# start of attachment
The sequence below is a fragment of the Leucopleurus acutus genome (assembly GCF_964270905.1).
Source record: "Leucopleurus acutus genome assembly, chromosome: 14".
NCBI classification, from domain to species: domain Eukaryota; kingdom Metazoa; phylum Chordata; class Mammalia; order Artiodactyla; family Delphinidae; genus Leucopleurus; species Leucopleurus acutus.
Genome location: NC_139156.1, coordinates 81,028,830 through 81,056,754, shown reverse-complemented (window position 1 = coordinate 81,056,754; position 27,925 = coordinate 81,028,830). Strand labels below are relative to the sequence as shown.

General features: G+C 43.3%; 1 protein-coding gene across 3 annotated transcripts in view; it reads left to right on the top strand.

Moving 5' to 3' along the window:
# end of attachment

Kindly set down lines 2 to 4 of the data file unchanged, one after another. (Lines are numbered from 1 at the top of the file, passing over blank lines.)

Source record: "Leucopleurus acutus genome assembly, chromosome: 14".
NCBI classification, from domain to species: domain Eukaryota; kingdom Metazoa; phylum Chordata; class Mammalia; order Artiodactyla; family Delphinidae; genus Leucopleurus; species Leucopleurus acutus.
Genome location: NC_139156.1, coordinates 81,028,830 through 81,056,754, shown reverse-complemented (window position 1 = coordinate 81,056,754; position 27,925 = coordinate 81,028,830). Strand labels below are relative to the sequence as shown.